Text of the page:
Although it would seem that the COVID-19 pandemic is a thing of the past, there is much about its consequences that we have not yet sized up.
For example, a new study from the University of California found that, over the first ten months of the COVID-19 pandemic, children from Latino families who cut back the most economically showed more externalizing behaviors.
The COVID-19 pandemic has contributed to high-stress levels due to social isolation, fear of infection, and economic hardship, especially for low-income and minority families.
Latino families, in particular, have faced the brunt of these hardships, with higher rates of unemployment and morbidity and mortality caused by the virus compared to non-Latino white individuals.
The family stress model (FSM) describes how stressors such as these have the potential to initiate a cascade of problems for family well-being. Specifically, stress jeopardizes parents’ psychological functioning, undermining the quality of the parent-child relationship and increasing punitive and controlling parenting.
As the researchers explain, family stress in early childhood due to economic hardship may contribute to the emergence of externalizing behaviors, such as misbehavior or arguments. Over time, a higher incidence of externalizing behaviors can lead to a range of social-emotional problems, such as delinquency, substance use, and concurrent internalizing disorders, with the potential to continue across generations.
This pandemic has been an ever-changing crisis and has caused massive fluctuations in family life, underscoring the importance of examining the unique impact of pandemic-induced instability on mothers and children.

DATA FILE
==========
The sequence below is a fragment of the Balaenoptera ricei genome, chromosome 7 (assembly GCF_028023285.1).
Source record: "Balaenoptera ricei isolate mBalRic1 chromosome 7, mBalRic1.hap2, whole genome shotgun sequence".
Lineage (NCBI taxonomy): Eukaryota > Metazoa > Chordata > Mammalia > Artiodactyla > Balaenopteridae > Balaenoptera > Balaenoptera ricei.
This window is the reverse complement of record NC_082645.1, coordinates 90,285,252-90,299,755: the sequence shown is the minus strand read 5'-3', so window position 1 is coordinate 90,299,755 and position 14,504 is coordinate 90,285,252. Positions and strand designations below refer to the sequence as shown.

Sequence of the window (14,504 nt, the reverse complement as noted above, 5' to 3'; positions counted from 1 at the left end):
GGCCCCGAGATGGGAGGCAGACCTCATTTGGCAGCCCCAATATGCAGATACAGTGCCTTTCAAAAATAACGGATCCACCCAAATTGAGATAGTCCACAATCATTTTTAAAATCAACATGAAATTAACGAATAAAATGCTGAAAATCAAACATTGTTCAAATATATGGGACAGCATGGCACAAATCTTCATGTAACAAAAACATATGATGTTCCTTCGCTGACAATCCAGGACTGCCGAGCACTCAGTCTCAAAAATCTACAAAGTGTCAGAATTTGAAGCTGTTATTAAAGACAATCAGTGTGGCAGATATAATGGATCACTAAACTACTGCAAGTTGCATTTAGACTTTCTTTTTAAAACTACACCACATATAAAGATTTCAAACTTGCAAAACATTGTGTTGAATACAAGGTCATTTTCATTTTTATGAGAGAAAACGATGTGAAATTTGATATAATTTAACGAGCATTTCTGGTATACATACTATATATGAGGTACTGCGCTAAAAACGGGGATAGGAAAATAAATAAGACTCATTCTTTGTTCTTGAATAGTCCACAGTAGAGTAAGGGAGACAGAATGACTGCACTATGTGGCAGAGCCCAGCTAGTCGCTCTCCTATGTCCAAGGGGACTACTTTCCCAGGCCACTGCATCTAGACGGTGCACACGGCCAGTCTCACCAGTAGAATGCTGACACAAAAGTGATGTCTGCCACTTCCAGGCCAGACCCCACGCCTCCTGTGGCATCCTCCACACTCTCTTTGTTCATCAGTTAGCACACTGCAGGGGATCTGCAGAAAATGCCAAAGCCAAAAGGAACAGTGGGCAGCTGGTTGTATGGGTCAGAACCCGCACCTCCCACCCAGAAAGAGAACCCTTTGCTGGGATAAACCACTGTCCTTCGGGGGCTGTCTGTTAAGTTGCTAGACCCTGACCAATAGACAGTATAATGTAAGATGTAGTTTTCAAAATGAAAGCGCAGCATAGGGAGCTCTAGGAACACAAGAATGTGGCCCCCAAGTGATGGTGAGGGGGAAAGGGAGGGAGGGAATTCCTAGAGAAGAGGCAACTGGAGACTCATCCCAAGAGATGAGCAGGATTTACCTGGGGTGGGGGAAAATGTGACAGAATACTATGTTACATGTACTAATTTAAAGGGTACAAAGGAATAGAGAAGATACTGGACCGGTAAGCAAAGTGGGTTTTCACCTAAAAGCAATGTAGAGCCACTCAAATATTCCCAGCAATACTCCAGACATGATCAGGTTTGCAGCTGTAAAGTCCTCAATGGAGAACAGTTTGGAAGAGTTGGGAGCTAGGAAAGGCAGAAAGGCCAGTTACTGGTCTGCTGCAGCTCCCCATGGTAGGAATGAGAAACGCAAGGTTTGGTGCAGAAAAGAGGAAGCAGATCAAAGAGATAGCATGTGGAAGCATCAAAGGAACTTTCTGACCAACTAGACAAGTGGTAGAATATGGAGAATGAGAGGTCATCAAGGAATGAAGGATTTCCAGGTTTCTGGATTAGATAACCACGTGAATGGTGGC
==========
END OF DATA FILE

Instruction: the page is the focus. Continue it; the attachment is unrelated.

The University of California study thus provides insight into pandemic-related stress — and stress in general — in Latino families, as well as its development over time and the ability of families to adapt.
The findings suggest that structural disparities in economic mobility and health outcomes made Latino families particularly vulnerable to the volatile nature of the pandemic.
“Throughout the pandemic, federal and state aid provided a lifeline to families who were struggling to make ends meet, yet Latino families experienced fewer improvements in economic conditions compared to non-Latino White families,” the researchers explain.
“Each day, these families were employed in situations that increased the risk of illness, the greater stress placed upon mothers, which explained more behavior problems from their children,” they concluded. “Had these parents been guaranteed better paid sick leave, the periods during which virus cases were increasing may not have created the same levels of stress in mothers that spilled over into their family relationships.”